According to the commonwealth's cyber security strategy, in the second half of 2016, the volume of data downloaded through broadband connections was 23 per cent greater than the first half of 2016, continuing a long-term trend of growing internet usage.

And cyber security company Sophos says more than 50 per cent of companies in Australia have been hit by ransomware - malicious software that essentially takes your data hostage until you pay a ransom. Like the US, vulnerable targets in Australia include the healthcare, education, and financial planning, according to the Office of the Australian Information Commissioner. 

Such statistics come as little surprise when you consider how connected our lives have become. There are now close to four billion people with access to the internet, while the number of devices connected to the internet is more than double that, notes Tamas Calderwood of BetaShares. By 2020, there will be 30 billion devices connected to the internet. And the more devices we accumulate, the more this global connection – known as the "internet of things" – grows.

"You already buy a fridge that will send you a photo of its inventory and a doorbell that will alert your phone and stream video allowing you to talk to your visitor while on the other side of the planet," Calderwood says. "What's coming next, though, are billions of sensors that will measure temperatures, moisture, movement, traffic, crowds, travel times, speeds, positions, chemical concentrations, everything."

internet connection cybersecurity

By 2020, there will be 30 billion devices connected to the internet

The sensors in these devices will use little power, have long-life batteries and monitor everything from agriculture and traffic movements to public transport, offices and homes.

"They will be used to help run factories, optimise logistics, manage inventories, avoid traffic jams, schedule timetables and prevent machines breaking down," Calderwood says. "We already produce over 2.5 quintillion bytes of data every day and 90 per cent of all the data that exists in the world today - text, photos, measurements, everything - was created in the last two years."

The two big themes in cybersecurity are complexity and consolidation, says Morningstar US equity analyst William Fitzsimmons. "In terms of complexity, today, the vectors of attack for enterprises are becoming much more complex. You have firewall, you have software-as-a-service, you have endpoint security, cloud security. They are making the enterprise security efforts much more byzantine.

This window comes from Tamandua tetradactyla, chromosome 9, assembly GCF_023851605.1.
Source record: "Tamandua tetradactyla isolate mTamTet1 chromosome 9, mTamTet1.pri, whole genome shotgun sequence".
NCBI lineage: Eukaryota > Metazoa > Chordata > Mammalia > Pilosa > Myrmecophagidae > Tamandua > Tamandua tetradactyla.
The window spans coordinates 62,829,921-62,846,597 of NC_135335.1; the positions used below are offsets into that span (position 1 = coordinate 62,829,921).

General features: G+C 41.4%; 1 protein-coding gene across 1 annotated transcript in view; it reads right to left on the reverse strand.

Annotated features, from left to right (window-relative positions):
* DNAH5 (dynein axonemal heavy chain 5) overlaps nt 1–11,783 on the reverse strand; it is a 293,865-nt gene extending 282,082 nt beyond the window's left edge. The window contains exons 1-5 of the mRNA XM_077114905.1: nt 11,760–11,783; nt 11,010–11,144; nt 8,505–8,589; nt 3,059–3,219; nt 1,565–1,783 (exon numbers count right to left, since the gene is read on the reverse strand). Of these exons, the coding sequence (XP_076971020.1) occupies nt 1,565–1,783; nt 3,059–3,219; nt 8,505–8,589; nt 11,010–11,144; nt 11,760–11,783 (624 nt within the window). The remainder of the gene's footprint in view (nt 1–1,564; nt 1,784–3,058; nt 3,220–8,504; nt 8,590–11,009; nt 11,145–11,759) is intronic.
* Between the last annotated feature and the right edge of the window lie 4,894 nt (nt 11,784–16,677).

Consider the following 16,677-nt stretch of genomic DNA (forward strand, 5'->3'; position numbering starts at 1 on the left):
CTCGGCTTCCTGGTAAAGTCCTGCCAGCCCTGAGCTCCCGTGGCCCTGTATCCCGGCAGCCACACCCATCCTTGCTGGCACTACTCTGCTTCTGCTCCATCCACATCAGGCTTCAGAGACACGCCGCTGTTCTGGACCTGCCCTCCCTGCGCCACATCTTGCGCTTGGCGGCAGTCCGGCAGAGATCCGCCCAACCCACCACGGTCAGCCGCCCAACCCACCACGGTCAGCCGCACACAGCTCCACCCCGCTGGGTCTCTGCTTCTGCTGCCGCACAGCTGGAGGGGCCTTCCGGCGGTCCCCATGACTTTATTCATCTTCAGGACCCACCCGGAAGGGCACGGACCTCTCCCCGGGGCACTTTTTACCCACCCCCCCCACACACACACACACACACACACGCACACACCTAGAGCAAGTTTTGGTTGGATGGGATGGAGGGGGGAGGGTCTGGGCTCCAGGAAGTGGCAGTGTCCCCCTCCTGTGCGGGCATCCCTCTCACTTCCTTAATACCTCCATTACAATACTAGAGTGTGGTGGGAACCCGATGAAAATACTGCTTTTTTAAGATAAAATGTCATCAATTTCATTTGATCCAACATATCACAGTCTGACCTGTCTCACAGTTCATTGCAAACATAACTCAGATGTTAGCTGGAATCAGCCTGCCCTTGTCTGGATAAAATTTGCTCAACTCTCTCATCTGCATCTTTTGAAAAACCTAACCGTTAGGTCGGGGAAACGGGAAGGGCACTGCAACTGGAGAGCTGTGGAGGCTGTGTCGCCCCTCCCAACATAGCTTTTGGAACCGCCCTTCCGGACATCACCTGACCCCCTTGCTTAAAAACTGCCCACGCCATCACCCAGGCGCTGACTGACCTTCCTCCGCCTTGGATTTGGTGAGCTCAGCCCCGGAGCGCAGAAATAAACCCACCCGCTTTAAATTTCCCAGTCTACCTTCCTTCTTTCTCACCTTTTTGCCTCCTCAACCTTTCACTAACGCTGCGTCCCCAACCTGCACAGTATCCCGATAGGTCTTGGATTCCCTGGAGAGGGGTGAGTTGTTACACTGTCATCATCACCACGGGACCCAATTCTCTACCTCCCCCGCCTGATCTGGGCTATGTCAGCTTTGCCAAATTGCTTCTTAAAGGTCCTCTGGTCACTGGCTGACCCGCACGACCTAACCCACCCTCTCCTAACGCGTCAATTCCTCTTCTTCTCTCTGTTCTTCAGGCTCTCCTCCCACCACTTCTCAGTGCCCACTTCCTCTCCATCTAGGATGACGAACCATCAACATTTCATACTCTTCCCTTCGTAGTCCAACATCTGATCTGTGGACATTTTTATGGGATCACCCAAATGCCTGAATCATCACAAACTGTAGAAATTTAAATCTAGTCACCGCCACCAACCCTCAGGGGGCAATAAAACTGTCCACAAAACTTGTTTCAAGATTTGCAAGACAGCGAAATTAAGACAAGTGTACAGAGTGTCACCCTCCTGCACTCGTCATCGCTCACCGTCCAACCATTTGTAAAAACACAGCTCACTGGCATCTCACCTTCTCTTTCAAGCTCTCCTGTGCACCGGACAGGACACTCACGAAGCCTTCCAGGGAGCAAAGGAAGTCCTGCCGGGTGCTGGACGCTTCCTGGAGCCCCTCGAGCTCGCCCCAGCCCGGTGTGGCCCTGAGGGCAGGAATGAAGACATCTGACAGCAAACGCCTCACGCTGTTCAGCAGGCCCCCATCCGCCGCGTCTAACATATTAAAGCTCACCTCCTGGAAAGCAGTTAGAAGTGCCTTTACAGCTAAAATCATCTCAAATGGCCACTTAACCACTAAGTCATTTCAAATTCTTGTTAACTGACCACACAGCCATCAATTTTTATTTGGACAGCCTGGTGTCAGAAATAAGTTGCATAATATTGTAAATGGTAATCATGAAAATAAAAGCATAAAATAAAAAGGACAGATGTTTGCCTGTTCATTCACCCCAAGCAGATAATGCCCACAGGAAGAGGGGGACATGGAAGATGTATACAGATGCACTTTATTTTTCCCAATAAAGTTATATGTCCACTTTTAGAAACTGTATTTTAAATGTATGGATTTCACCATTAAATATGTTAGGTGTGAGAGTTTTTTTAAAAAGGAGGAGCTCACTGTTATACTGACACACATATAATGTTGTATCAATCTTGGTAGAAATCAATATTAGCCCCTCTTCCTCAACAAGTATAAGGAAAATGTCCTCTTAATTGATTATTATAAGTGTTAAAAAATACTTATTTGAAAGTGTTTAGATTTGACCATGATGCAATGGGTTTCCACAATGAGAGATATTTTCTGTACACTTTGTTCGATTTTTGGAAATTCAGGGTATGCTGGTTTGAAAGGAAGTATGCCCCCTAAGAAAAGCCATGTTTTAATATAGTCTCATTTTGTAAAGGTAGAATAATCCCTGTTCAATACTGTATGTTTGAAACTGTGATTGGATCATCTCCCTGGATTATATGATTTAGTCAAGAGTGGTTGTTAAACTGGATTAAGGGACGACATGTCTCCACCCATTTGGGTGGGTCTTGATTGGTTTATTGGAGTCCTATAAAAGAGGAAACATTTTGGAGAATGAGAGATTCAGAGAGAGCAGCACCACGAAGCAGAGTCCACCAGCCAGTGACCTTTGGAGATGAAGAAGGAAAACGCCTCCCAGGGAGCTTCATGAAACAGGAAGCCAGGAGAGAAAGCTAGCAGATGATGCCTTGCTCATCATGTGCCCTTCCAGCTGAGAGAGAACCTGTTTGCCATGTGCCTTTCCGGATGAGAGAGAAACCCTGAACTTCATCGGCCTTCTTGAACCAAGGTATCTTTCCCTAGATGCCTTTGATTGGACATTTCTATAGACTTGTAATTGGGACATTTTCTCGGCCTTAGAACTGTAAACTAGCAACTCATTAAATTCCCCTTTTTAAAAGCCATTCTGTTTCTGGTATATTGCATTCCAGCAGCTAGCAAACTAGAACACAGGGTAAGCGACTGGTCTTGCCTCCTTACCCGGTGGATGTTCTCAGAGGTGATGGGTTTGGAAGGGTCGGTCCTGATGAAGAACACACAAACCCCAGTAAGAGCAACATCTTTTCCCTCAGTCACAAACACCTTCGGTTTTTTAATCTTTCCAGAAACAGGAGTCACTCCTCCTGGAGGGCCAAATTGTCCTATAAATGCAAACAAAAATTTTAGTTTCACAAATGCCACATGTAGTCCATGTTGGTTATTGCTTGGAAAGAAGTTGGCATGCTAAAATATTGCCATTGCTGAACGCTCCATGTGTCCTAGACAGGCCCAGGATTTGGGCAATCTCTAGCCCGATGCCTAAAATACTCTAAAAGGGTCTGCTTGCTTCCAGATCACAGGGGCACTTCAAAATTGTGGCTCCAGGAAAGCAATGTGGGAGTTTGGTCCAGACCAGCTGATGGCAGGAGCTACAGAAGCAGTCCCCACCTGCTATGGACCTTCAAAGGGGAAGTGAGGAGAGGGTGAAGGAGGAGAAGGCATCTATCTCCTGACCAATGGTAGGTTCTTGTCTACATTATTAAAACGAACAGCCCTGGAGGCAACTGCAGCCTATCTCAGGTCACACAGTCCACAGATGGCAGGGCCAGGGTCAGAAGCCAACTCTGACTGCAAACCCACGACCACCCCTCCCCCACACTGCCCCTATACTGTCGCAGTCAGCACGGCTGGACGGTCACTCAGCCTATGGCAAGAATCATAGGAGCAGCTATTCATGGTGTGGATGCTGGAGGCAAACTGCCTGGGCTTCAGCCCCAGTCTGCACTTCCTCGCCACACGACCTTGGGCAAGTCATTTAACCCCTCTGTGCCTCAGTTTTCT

"In terms of consolidation, it used to be that a point vendor would sell you the services for endpoint which would be separate from firewall. Now we're seeing consolidation where one vendor like Palo Alto can do all those things together. For a lot of businesses in our coverage, cyber security vendors have moved from deriving their revenue from one-time product and hardware sales to software, which has led to subscription-service sales.

Security investments across major enterprises remain robust, Fitzsimmons says, adding that major businesses are incentivised to spend more on cybersecurity infrastructure to avoid headline scandals that could damage consumer trust.

"Given that backdrop, the cybersecurity industry has increasingly gained attention as a potentially lucrative place to invest. Tailwinds remain strong and the shift to subscription software has created more predictable revenue streams."

Investment opportunties

Perhaps more staggering than the sheer volume of this data - health records, bank details, customer data, personal browsing history - is the fact that much of it is public. To that end, BetaShares' Calderwood has both practical advice and suggestions for the investor looking to seize on this growing sector.